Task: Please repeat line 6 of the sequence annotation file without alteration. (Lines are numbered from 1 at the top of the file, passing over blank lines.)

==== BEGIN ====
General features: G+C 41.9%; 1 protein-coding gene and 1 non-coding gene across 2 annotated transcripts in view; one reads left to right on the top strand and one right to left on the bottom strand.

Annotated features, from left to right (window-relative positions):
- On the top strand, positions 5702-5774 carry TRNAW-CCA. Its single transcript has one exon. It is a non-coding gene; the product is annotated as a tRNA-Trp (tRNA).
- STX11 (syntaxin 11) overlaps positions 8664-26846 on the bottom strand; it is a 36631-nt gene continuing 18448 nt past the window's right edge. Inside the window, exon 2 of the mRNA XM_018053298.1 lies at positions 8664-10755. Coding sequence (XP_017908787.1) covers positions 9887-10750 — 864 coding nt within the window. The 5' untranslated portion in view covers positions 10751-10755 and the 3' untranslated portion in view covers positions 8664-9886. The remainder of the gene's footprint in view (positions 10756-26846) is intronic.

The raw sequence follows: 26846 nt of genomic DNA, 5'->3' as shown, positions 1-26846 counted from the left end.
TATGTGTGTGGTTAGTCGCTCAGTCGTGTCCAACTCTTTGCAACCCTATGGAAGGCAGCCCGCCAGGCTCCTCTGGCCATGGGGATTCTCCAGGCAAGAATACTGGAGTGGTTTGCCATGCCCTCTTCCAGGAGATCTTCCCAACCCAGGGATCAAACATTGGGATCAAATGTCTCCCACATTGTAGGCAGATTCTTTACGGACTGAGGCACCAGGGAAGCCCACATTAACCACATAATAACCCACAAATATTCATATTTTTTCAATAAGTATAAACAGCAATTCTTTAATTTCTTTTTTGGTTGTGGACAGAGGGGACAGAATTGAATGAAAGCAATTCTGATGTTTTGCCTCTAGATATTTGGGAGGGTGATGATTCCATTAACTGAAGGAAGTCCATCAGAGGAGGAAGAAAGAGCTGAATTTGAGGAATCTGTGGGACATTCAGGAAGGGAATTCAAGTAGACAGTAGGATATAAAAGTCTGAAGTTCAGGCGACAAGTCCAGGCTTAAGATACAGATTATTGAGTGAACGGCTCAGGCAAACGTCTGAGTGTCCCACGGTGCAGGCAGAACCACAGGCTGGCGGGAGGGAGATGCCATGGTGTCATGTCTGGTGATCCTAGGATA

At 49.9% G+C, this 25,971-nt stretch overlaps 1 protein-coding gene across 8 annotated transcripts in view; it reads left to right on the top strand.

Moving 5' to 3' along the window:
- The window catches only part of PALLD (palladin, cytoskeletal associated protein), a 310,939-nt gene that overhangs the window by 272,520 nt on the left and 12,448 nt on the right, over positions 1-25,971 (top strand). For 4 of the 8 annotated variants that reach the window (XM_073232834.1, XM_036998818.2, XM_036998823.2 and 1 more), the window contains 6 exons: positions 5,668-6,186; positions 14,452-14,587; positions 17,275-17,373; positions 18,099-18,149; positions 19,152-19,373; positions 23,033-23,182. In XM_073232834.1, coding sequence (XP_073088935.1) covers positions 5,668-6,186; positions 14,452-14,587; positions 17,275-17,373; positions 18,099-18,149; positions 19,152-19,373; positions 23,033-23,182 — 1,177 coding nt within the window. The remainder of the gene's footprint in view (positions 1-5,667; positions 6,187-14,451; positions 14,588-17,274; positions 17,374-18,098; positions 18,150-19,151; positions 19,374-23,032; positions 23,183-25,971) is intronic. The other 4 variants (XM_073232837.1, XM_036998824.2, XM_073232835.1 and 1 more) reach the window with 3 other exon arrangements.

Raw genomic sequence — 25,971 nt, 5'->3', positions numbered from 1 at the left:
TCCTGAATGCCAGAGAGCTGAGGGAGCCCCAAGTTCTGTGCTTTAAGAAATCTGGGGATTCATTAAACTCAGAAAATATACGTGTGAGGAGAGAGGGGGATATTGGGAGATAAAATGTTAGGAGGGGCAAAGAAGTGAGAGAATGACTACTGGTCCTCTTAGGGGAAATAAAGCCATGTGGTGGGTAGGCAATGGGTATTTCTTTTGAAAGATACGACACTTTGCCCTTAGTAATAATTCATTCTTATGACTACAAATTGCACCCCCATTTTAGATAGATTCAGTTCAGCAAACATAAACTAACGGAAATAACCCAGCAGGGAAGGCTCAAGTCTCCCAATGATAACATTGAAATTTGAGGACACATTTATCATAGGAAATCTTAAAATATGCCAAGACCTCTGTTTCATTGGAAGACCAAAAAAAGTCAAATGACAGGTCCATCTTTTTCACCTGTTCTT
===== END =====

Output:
TATGTGTGTGGTTAGTCGCTCAGTCGTGTCCAACTCTTTGCAACCCTATGGAAGGCAGCCCGCCAGGCTCCTCTGGCCATGGGGATTCTCCAGGCAAGAATACTGGAGTGGTTTGCCATGCCCTCTTCCAGGAGATCTTCCCAACCCAGGGATCAAACATTGGGATCAAATGTCTCCCACATTGTAGGCAGATTCTTTACGGACTGAGGCACCAGGGAAGCCCACATTAACCACATAATAACCCACAAATATTCATATTTTTTCAATAAGTATAAACAGCAATTCTTTAATTTCTTTTTTGGTTGTGGACAGAGGGGACAGAATTGAATGAAAGCAATTCTGATGTTTTGCCTCTAGATATTTGGGAGGGTGATGATTCCATTAACTGAAGGAAGTCCATCAGAGGAGGAAGAAAGAGCTGAATTTGAGGAATCTGTGGGACATTCAGGAAGGGAATTCAAGTAGACAGTAGGATATAAAAGTCTGAAGTTCAGGCGACAAGTCCAGGCTTAAGATACAGATTATTGAGTGAACGGCTCAGGCAAACGTCTGAGTGTCCCACGGTGCAGGCAGAACCACAGGCTGGCGGGAGGGAGATGCCATGGTGTCATGTCTGGTGATCCTAGGATA